Anjanette Young case demonstrates, once again, why society must reimagine policing

To say this was gross negligence by the Chicago Police Department would be an understatement.

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Anjanette Young, who was a victim of a botched raid by the Chicago Police Department in 2019, left, and her attorney Keenan Saulter, center, walks to a press conference outside the Chicago Police Department headquarters, Wednesday afternoon, Dec. 16, 2020.

Anjanette Young, the victim of a botched raid by the Chicago Police Department in 2019, left, and her attorney Keenan Saulter walk to a press conference outside Chicago Police Department headquarters,

Pat Nabong/Sun-Times

After all the instances of police brutality this year, especially after watching the family of Breonna Taylor receive no justice for her wrongful death, it is painful to learn of yet another police catastrophe. Though Anjanette Young was not killed in the botched raid at her home, her humanity was stripped from her as a gang of men watched while her naked body was unjustly handcuffed.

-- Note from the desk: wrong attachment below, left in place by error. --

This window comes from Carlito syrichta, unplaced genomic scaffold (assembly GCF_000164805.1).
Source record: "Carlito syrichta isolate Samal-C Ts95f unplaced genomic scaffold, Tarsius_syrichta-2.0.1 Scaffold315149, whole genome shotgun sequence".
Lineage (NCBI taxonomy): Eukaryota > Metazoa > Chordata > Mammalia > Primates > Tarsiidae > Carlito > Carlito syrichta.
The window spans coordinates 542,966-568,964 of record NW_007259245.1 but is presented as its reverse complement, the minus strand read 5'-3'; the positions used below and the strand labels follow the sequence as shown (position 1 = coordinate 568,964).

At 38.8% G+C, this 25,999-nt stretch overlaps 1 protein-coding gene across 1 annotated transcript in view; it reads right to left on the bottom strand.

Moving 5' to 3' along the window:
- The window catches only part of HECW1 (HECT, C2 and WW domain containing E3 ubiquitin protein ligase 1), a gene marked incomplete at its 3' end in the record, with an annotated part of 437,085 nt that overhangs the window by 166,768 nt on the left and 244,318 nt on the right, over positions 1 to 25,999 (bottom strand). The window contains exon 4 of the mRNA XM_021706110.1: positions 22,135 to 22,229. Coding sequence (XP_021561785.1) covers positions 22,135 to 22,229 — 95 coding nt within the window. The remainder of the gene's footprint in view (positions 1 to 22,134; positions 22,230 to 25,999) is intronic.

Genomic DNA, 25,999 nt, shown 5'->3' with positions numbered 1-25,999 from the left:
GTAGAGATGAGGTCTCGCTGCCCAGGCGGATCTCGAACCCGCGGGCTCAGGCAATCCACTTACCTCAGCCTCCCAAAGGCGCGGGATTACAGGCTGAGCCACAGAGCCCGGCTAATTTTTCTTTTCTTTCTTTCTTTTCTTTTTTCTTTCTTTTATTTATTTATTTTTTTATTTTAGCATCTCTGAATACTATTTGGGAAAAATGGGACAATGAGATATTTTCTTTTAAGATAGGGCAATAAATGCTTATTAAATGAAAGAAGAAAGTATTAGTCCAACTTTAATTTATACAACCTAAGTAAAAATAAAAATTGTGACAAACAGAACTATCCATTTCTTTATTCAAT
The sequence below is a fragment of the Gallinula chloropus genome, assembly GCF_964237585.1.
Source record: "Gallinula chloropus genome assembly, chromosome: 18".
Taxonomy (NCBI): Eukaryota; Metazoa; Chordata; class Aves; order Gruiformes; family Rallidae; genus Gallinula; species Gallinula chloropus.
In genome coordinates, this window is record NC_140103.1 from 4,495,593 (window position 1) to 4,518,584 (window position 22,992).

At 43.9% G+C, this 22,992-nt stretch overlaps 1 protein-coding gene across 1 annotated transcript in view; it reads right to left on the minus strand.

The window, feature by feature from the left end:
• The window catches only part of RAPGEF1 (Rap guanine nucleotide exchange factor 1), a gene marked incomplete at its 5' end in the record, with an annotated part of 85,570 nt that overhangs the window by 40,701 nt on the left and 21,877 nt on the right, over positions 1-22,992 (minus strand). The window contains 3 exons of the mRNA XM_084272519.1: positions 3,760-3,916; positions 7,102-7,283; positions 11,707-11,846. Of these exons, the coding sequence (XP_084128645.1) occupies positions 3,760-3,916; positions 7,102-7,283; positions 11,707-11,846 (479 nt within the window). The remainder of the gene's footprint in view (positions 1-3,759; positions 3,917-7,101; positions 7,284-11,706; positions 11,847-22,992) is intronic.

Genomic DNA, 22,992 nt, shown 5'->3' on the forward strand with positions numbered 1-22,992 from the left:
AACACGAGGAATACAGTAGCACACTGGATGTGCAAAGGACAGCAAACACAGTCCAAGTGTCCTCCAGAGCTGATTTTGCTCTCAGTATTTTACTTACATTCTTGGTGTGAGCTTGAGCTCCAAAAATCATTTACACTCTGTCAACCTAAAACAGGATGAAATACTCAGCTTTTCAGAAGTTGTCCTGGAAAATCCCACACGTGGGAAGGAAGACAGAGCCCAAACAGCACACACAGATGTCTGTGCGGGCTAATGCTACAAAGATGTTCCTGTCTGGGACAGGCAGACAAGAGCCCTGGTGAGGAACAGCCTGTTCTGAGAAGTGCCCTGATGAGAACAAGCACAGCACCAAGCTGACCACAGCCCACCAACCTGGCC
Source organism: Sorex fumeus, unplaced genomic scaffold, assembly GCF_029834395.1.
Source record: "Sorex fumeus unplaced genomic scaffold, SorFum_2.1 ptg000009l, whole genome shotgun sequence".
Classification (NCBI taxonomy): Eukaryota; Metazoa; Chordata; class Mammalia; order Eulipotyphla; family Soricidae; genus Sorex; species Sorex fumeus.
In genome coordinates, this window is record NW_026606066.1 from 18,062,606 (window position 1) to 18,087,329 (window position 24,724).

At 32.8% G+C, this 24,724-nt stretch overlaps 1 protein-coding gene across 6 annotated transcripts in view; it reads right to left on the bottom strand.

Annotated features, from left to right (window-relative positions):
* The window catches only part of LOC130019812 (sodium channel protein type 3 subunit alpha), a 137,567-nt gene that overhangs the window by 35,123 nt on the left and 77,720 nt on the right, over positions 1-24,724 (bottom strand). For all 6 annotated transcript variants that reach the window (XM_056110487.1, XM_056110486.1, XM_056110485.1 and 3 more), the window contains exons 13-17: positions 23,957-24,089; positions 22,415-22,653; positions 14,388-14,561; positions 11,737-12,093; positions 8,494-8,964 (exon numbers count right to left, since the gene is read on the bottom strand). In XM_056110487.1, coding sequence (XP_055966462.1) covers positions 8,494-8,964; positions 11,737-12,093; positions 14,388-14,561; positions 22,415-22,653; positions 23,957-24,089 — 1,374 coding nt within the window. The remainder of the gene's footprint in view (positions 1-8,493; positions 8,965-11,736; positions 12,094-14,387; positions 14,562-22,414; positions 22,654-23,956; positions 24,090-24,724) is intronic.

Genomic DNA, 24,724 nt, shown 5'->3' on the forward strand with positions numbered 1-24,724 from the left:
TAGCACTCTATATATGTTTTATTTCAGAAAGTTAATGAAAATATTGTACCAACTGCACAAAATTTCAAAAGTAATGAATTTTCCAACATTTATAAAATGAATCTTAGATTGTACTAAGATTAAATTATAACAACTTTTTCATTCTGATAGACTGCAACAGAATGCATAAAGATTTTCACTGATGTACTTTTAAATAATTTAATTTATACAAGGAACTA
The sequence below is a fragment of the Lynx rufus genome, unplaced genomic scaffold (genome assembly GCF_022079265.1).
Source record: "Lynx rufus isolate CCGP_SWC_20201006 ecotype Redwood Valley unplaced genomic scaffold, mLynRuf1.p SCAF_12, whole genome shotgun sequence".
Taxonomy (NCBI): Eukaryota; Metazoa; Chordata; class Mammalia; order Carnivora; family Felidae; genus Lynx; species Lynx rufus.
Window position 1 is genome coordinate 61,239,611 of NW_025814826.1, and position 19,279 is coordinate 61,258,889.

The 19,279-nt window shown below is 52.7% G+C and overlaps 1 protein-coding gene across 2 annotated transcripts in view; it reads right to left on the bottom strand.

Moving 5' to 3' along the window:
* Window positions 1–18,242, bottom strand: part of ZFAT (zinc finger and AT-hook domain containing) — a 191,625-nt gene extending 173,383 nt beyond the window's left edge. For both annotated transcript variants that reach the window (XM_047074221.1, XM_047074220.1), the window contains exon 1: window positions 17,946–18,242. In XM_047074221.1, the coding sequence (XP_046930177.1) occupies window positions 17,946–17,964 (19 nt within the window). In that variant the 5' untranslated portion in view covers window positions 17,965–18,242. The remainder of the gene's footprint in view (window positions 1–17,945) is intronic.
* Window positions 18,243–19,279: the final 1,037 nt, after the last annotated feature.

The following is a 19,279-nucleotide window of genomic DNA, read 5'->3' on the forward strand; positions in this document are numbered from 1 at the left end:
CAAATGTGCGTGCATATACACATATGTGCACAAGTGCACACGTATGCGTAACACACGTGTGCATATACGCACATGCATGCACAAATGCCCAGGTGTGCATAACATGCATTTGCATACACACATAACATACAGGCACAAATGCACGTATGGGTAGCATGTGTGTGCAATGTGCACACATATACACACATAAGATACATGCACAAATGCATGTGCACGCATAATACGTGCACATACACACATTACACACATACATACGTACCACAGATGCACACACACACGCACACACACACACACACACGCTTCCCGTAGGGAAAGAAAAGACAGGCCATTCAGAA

To say this was gross negligence by the Chicago Police Department would be an understatement. Black people are tired of being defiled and dehumanized on camera. We are tired of the police acting as our enemy, rather than doing their job to keep us safe.

Why should we as legislators continue to support the CPD when they’ve turned against the people? How is CPD going to use their resources to decrease crime, rather than be the perpetuators of it?

It is deeply necessary that we begin to reimagine policing in our post-George Floyd America. It is nearly impossible for Black people to trust an institution that was initially created to hunt them down in the era of slavery, especially when, centuries later, there is little to no accountability for the continued harm being caused.

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Every officer involved in the raid needs to be fired immediately. We cannot accept such misconduct from those who are sworn to protect and serve us. Further, crisis intervention tactics need to be readdressed, so that Black and Brown people are protected against unnecessary use of force and no-knock warrants.

We will continue to challenge the inhumane systems that allow for such behavior until there is deep healing and accountability for CPD’s dark past with Black and Brown communities.

We stand in solidarity with Anjanette Young, and will fight until she receives justice for every minute she stood while her human rights were violated.

State Sen. Mattie Hunter, Majority Caucus Chair, 3rd District
State Sen. Patricia Van Pelt, 5th District

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